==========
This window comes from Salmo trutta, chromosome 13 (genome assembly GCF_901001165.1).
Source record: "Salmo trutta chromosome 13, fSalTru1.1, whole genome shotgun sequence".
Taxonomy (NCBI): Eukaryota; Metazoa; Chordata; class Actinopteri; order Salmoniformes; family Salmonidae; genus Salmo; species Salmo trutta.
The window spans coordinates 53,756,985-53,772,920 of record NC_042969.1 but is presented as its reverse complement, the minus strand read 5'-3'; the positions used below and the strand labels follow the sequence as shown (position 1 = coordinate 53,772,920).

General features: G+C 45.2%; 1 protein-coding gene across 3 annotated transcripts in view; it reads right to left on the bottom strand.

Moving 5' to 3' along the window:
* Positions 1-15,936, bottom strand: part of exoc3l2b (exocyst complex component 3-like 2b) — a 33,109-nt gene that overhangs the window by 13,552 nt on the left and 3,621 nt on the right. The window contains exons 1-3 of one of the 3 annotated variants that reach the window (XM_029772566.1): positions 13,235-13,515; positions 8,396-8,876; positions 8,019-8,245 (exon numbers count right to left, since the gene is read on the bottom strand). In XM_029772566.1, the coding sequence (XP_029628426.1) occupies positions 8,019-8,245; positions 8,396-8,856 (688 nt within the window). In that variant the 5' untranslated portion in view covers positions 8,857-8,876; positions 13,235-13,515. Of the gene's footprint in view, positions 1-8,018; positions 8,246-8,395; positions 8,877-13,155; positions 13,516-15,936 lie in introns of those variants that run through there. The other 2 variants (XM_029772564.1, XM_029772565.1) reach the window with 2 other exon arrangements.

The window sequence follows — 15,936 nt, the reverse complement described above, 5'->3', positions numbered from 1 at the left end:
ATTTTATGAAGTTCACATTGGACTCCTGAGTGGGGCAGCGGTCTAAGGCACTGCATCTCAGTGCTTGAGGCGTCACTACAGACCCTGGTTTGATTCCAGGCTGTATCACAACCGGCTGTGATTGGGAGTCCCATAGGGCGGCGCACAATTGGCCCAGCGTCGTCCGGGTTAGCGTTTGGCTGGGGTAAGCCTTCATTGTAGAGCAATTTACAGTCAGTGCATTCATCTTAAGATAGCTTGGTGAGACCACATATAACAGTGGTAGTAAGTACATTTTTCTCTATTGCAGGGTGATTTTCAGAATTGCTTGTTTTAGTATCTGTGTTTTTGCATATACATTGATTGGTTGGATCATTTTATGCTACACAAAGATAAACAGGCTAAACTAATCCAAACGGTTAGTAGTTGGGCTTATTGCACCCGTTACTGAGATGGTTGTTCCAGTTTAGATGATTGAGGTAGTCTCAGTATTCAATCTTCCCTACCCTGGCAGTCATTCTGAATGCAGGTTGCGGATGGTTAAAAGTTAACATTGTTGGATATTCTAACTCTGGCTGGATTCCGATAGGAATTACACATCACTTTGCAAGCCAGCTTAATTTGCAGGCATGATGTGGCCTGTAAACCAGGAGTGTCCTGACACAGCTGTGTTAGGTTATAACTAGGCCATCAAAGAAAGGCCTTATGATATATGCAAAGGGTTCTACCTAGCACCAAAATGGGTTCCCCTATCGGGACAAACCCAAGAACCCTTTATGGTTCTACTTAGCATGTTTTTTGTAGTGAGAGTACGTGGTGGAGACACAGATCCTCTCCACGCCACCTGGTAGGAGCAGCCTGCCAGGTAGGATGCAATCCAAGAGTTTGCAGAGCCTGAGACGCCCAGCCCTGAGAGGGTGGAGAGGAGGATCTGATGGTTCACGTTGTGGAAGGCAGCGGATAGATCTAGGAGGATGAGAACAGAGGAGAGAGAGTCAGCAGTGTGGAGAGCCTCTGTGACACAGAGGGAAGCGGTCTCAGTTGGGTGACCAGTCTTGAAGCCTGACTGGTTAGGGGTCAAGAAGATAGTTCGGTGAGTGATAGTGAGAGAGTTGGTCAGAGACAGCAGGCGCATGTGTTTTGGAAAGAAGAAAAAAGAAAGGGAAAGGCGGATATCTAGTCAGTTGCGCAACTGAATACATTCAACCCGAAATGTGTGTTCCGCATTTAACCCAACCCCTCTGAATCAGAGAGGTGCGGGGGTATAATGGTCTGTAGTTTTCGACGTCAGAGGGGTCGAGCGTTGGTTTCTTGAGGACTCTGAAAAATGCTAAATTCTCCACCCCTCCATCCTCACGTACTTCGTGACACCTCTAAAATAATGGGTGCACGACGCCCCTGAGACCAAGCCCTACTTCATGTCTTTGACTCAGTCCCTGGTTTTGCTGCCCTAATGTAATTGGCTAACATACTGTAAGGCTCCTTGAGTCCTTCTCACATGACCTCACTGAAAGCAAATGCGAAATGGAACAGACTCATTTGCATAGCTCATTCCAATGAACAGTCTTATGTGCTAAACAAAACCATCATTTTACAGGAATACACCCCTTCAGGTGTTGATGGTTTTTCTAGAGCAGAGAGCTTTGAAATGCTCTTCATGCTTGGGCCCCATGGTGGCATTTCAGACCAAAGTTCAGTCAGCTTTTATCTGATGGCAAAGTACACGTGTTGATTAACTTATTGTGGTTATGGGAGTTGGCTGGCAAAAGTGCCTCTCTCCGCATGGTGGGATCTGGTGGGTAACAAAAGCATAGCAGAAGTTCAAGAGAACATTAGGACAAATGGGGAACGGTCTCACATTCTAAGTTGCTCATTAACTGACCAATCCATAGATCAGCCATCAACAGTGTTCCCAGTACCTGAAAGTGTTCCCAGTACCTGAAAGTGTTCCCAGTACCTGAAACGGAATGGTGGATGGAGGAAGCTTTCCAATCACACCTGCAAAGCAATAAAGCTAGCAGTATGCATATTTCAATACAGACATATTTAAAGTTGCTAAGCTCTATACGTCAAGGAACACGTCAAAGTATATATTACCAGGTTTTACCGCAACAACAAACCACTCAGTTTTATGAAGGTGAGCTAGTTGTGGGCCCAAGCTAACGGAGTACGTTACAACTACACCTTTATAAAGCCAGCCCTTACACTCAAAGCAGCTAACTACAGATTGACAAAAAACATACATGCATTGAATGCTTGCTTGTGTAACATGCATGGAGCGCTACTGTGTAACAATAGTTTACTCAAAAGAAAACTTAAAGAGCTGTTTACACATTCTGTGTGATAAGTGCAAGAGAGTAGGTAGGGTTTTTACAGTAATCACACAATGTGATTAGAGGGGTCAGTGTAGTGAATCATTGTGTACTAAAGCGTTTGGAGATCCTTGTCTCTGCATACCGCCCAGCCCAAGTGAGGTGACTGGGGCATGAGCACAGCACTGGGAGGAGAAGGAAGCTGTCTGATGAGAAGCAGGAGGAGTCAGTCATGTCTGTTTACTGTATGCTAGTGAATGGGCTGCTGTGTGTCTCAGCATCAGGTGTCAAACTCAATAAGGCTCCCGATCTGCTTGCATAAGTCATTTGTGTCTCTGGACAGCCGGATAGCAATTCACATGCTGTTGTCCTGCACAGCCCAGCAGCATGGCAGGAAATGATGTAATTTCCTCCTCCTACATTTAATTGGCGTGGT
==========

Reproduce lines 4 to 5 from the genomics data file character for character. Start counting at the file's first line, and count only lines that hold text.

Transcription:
The window spans coordinates 53,756,985-53,772,920 of record NC_042969.1 but is presented as its reverse complement, the minus strand read 5'-3'; the positions used below and the strand labels follow the sequence as shown (position 1 = coordinate 53,772,920).

General features: G+C 45.2%; 1 protein-coding gene across 3 annotated transcripts in view; it reads right to left on the bottom strand.